The great Florida recount is under way. The results are trickling in–and, while they seem to boost the contention of Gore diehards (we really got more votes), this news is unlikely to have much of an impact on politics as-is, especially since the information is coming from a variety of diffuse sources and can be debated by those who don’t desire a clear and definitive post-election accounting.
Actually, it is not a recount that is happening; call it an inspection. There are no official reviews being conducted. But in counties across the state, different news organizations inspecting various sets of ballots. These outfits are then free to classify and evaluate the ballots in manner they wish. They can report whatever results they see fit to publicize. They can state the number of ballots that had missing chads, or dimpled chads. They can add up ballots that would have or could have been counted for either Bush or Gore–or they can let the public do the math. The Miami Herald (with USA Today), the Palm Beach Post and the Orlando Sentinel have been busy surveying ballots. And a big-media consortium–the New York Times, the Washington Post, the Wall Street Journal, AP and others–is set to start its own statewide assessment. In addition, news organizations and academics have conducted computer analyses of ballot data to determine if votes for Gore or Bush were lost due to technology problems.
It will be hard to derive a single bottom-line from all this–to state that a recount would definitely have granted Gore (or Bush) a victory of X number of votes. There will be arguments over standards. I spent three days in Miami studying one-third of the 10,600 undervote ballots in that county. My review–using tight standards–projected a Gore gain of only fifteen or so votes. (See “In the Field of Chads,” January 29.) The Palm Beach Post‘s inspection–which utilized looser standards–uncovered more votes for both Bush and Gore, with Bush picking up six votes. And there will be disagreement over what votes should be considered when tallying the true outcome. For instance, as I found during that review–and as Anthony Salvanto, a faculty fellow at University of California at Irvine discovered by scrutinizing ballot data–in Miami-Dade, Gore outscored Bush by 300 among ballots where voters, for inexplicable reasons, had punched out the chad one spot below the chad for either Bush or Gore. Should such votes be counted?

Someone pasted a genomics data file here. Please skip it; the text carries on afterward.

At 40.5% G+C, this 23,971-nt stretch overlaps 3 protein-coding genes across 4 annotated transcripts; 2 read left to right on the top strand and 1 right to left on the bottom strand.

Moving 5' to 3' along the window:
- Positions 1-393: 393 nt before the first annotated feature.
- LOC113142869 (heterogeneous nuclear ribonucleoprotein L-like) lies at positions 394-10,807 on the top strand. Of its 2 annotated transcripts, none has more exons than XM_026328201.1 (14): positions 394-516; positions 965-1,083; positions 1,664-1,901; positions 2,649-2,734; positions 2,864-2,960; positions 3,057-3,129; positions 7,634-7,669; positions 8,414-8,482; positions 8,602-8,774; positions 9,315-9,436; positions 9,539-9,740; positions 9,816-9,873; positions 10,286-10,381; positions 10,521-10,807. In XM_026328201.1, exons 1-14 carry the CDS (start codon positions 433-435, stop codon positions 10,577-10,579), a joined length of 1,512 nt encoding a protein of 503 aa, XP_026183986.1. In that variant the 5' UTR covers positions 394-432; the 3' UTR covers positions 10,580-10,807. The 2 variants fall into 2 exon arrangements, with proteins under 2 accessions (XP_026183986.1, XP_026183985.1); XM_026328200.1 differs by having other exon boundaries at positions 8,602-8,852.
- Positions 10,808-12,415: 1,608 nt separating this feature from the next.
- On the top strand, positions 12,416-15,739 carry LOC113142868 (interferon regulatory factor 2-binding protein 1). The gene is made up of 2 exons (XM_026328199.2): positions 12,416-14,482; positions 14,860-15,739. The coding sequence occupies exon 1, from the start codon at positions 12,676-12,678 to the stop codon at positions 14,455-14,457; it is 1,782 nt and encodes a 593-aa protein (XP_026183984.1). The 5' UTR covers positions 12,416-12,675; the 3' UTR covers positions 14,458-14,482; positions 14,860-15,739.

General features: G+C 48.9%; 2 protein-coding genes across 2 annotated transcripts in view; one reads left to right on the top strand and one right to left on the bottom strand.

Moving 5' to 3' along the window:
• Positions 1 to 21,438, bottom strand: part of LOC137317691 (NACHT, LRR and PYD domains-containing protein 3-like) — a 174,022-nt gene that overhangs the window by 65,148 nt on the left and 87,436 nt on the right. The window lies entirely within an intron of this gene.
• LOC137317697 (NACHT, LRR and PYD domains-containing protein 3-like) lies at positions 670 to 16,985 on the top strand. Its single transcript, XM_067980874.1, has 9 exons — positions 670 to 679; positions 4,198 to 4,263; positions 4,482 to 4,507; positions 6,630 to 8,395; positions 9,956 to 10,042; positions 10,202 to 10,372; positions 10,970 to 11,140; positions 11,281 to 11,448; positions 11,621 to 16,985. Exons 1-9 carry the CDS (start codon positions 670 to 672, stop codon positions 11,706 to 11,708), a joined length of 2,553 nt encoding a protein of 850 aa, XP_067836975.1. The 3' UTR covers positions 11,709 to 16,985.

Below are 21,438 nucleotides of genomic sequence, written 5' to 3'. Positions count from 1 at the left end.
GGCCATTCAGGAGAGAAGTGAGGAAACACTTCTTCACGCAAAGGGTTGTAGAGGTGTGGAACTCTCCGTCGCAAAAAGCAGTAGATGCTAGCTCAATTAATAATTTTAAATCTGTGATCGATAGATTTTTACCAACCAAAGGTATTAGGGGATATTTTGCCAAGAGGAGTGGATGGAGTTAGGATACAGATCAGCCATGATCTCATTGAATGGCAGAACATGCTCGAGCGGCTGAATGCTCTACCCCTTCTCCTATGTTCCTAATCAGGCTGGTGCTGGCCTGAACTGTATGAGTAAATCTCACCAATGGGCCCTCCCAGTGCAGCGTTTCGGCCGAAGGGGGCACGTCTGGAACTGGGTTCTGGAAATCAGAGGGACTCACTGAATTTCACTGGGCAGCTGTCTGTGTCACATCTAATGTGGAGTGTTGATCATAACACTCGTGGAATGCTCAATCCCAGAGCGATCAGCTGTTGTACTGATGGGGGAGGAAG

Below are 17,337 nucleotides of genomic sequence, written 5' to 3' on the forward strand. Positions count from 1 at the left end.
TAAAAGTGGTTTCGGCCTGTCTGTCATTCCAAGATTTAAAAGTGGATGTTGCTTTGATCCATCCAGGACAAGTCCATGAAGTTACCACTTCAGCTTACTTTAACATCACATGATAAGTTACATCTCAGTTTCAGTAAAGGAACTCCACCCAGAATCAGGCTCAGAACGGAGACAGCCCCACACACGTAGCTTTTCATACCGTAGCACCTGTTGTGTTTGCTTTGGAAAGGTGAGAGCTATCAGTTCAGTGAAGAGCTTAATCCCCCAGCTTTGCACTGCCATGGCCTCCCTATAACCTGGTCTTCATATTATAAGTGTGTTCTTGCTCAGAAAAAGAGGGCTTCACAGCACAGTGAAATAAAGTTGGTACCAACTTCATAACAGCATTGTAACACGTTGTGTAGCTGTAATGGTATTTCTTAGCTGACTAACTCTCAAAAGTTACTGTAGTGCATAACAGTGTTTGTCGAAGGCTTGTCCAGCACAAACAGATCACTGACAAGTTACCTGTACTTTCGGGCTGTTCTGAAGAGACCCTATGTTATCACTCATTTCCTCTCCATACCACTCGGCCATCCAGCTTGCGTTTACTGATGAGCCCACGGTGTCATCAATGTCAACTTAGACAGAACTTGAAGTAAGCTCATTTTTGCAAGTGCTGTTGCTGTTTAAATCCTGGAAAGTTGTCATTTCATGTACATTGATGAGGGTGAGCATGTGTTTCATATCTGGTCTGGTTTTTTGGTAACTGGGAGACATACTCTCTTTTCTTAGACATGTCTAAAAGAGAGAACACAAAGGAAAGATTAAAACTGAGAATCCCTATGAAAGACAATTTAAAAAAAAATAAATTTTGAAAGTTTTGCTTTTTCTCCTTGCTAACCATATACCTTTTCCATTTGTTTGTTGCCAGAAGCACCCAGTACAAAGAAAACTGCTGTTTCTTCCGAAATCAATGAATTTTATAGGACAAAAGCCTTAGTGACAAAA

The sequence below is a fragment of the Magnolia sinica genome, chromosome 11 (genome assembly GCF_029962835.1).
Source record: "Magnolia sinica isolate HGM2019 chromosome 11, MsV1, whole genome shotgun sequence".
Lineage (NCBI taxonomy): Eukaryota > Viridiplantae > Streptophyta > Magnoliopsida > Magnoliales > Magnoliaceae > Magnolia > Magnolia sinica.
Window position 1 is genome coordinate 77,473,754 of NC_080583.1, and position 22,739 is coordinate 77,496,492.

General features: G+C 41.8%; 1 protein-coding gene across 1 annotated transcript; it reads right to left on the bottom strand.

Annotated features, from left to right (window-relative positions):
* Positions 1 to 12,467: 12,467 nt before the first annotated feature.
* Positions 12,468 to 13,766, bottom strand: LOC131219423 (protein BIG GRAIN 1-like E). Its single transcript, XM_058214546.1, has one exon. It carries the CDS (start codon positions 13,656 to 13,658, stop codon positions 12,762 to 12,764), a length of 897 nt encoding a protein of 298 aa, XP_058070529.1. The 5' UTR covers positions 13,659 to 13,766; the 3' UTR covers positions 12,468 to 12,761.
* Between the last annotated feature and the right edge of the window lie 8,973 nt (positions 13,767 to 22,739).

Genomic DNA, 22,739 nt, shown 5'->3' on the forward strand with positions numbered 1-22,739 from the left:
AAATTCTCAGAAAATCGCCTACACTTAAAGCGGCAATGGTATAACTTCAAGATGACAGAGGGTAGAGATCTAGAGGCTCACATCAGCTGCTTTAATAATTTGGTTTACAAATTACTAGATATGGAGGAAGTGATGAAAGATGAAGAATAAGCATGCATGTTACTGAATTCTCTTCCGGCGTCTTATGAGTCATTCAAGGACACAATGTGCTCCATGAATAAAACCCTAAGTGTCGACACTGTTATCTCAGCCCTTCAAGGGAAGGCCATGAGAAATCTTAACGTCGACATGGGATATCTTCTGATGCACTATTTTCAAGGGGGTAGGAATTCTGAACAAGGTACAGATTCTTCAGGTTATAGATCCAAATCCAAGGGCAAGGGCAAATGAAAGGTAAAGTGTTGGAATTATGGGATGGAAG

Even as questions like that go unanswered, new numbers have started emerging. The Palm Beach Post examined one group of 4,513 undervotes in its home county. These are ballots that the county’s canvassing board looked at in November and decided that no vote had been cast, with Democratic and Republican observers disagreeing. The newspaper concluded that Gore beat Bush 2500 to 1818 among these voters. The 682 difference here surpasses Bush’s 537-vote margin of victory. (This would be in addition to the 174-vote gain Gore acquired during the county’s hand recount–a gain which was not accepted by Secretary of State Katherine Harris, for it was submitted several hours after the deadline.)
Sounds like a big boost for Gore. But…not so fast. The ballots reviewed were only those undervotes disputed by the observers during the post-election hand recount. Since the Democrats were arguing for the counting of dimpled ballots and the Republicans were not, Republicans did not object as often when the canvassing board ruled a ballot a no-vote. Consequently, this group of ballots, the newspaper acknowledged, “carried a heavy Democratic tilt.” The Palm Beach Post is continuing to examine another 4,600 undervotes in the county plus 19,235 overvotes–ballots that contain more than one vote for a presidential candidate.